I read the dog name study—not carefully, but thoroughly enough. It looks like a confirmation of the ubiquitous presence of cognitive dissonance, not racism. Sure, if the dog is a pit bull mix named “Killer,” some people may be hesitant to take a chance: rescues carry risks no matter what their names. Most people adopting dogs are white, ergo dogs with names that seem positive in white culture may have a little edge. I wouldn’t use this study to try to defend Critical Race Theory.
Incidentally, my sweet-tempered pit bull mix was previously named “Macho.” We wanted to adopt him the second we saw his photo.
2. You can’t fire me—I’m black, gay and cute! CNN’s prime time host Don Lemon openly defied CNN’s new owners who had issued a directive that the network needed to reclaim its reputation as an objective, non-partisan news source. But Lemon, the alleged broadcast journalist who is already a pure shill for progressives and Democrats, decided to rely on the King’s Pass.
Appearing on CNN’s New Day, Lemon attacked the GOP as a threat to democracy—that’s a Democratic Party talking point—and warned journalists to avoid the “false equivalence” of covering both parties objectively.
“We sit around and we talk about these things and we want to give this false equivalence to Democrats and Republicans. That is not where we are right now. Republicans are doing something that is very dangerous to our society and we have to acknowledge that. We have to acknowledge that as Americans, we must acknowledge that as journalists because if we don’t, we are not doing our jobs,” Lemon declared. “They have to answer for those questions if they come here on CNN, they must answer for that. If they go on MSNBC, they must answer for that. If they go on ABC, they must answer for that. And they cannot expect to be coddled when they go on to a news organization or if they step in front of a crowd of supporters or voters or Americans.”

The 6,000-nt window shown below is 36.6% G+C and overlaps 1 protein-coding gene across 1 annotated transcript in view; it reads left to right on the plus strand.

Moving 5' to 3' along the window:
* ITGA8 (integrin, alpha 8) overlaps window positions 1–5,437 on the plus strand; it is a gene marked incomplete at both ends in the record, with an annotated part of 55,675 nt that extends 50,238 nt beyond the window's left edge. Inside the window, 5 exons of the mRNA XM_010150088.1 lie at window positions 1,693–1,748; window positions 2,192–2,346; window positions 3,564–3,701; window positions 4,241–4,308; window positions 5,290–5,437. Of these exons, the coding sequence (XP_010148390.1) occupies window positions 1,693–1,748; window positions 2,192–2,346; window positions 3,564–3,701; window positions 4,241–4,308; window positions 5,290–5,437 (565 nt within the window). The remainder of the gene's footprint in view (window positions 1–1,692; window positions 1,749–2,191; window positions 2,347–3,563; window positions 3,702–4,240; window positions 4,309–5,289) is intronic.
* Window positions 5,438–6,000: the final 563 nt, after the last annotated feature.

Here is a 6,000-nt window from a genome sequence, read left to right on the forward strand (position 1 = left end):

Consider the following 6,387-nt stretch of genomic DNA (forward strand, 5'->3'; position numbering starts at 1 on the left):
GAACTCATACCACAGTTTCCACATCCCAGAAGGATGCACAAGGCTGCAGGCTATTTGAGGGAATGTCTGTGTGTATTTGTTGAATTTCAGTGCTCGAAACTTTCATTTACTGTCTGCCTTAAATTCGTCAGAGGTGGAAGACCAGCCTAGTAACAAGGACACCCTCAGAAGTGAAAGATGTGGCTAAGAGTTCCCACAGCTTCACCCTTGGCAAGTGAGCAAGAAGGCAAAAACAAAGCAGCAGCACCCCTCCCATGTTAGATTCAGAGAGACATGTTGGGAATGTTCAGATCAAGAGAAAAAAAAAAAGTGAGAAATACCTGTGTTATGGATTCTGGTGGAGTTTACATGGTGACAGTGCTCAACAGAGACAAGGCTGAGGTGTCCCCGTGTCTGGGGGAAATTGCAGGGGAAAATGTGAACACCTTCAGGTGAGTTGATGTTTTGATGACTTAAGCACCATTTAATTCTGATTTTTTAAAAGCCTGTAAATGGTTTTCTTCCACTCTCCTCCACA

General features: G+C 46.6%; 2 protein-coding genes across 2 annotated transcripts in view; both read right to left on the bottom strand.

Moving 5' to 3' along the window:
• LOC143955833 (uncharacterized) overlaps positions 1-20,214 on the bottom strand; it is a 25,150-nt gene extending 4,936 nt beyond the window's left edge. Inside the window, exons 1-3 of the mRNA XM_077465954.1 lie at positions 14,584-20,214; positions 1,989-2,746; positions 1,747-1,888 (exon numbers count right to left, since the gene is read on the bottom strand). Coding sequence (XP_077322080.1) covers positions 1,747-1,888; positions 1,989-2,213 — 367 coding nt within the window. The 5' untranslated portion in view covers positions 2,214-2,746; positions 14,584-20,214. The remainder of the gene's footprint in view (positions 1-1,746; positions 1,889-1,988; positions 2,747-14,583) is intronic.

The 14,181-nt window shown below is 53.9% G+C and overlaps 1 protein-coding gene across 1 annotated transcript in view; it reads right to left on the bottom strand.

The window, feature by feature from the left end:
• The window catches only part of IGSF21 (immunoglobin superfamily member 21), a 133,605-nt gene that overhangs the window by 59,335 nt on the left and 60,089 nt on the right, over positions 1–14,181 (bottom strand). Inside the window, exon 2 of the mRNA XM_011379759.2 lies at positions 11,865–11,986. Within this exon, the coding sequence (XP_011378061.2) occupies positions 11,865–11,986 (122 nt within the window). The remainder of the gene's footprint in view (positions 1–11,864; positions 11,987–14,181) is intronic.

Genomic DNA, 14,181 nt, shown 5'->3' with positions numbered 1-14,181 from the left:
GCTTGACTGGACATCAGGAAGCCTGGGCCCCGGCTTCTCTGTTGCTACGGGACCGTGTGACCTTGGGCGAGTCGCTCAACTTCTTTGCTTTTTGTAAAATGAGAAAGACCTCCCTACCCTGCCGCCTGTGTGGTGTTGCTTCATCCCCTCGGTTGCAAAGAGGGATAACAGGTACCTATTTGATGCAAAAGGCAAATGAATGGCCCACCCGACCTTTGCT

Lemon may be black, gay and cute, but he is also unprofessional, none too bright, and a hack. However, he did openly admit just how biased his industry is, and how smugly satisfied journalists are with that state of affairs. (EA earlier this week noted this poll.)
3. Revealing anecdote from an unethical book. Dr. Ronny Jackson, a White House physician in three administrations, decided to cash in with “Holding the Line,” a memoir that violates the implicit professional trust he had engendered among those he worked with and served. The book comes out comes out on July 26, and until people refuse to read these betrayals, we will get more and more of them, making the efficient and effective operation of government agencies and the White House increasingly difficult. One of Jackson’s betrayals of trust is at least enlightening.